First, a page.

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LSB Lent 1C Sermon – Luke 4:1-13

February 14, 2016

February 14, 2016 at Calvary Evangelical Lutheran Church – Mechanicsburg, PA

“And Jesus, full of the Holy Spirit, returned from the Jordan and was led by the Spirit in the wilderness for forty days, being tempted by the devil.”

The temptations that Jesus faced in the wilderness are not really any different than what humans encounter every day. Both the Son of God and all people face Satan’s wiles throughout their life. Note what the Gospel Writer mentioned regarding Satan’s work: “And Jesus, full of the Holy Spirit, returned from the Jordan and was led by the Spirit in the wilderness for forty days, being tempted by the devil.” Jesus is described as “being tempted.” That phrase indicates a constant temptation was taking place during His time in the wilderness. What you heard in detail about the three temptations was just the final salvo in that forty-day period.

That constant temptation which Jesus faced in the wilderness is so much like what you experience. Nary has a day passed without a temptation to break the LORD’s Law, to fall away from trust and reliance on Him, to place your desires above His will. Anyone would be fortunate to have a single day without such temptation. But that is not your experience. Instead, temptation is nearly constant, something that appears every hour, if not more often.

Even Jesus was not exempt from that. For being true man, He experiences what the rest of humanity does. That truth is illustrated by this event in Jesus’ life. The author of Hebrews states that truth in this way: “For we do not have a high priest who is unable to sympathize with our weaknesses, but one who in every respect has been tempted as we are, yet without sin.” When you see Jesus in the Gospel Reading for this morning, you should also see yourselves, for the experience of temptation is the same for both you and Jesus.

During the temptations in the wilderness, Satan offers Jesus an opportunity to place His desire above the LORD’s will: “Command this stone to become bread…. The LORD has abandoned You; supply Yourself with what You crave. If You, then, will worship me, it will all be Yours…. The LORD hasn’t entrusted You with all this power and wealth; take it for Yourself. Throw Yourself down from here…. The LORD makes big promises; be the one who exposes whether He is trustworthy or not.” In each temptation, Jesus is given an option to act outside of the LORD’s will.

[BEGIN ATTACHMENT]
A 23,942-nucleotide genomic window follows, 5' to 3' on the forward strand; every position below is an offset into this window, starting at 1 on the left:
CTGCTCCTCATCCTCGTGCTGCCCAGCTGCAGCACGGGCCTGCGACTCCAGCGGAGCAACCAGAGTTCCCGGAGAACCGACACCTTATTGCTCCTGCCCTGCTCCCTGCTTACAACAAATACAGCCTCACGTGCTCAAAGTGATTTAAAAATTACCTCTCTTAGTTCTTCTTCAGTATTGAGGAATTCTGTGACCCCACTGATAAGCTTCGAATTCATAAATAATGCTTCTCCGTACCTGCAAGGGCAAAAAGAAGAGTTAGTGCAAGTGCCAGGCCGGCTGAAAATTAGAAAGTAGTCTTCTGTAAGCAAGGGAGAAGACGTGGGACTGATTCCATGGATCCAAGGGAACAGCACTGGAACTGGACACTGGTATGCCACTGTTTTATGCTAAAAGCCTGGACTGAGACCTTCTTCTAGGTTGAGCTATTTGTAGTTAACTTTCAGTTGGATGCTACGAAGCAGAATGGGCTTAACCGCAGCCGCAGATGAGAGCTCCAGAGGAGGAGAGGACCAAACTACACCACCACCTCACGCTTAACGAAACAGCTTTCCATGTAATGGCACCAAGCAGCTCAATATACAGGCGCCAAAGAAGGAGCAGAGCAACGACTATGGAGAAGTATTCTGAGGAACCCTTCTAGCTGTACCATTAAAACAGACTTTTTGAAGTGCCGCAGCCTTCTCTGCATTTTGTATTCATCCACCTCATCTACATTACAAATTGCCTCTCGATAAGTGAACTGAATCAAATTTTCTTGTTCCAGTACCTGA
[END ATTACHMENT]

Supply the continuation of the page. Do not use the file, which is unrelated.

But unlike mankind who lacks the ability to withstand all temptation, Jesus does not become one of Satan’s victims. He does not falter in His adherence to the LORD’s will. Instead, Jesus demonstrates what true faith in the LORD looks like. Yes, He has suffered hunger. Yes, He has become impoverished in this world. Yes, He has been given the directive to lay down His life as a sacrifice. That is what the LORD has established for Jesus. This is the LORD’s will for Him…and it is His will also. Jesus endures this to accomplish the great objective of salvation for mankind, an objective that both the LORD and He have established. Jesus’ trust is in the goodness of the LORD’s will for mankind and that His actions would complete that will.

When encouraged to doubt the LORD’s will, Jesus returns to the statements that the LORD has made. He cites what the LORD had said: “It is written, ‘Man shall not live by bread alone.’ … It is written, ‘You shall worship the Lord your God, and Him only shall you serve.’ … It is said, ‘You shall not put the Lord your God to the test.’” Jesus express His trust in the LORD’s word, what the LORD has revealed. His repeating of them confesses His trust that they are correct. He shows His reliance on what the LORD had said instead of substituting His own judgment. That same faith and trust is commended to all who would follow Jesus.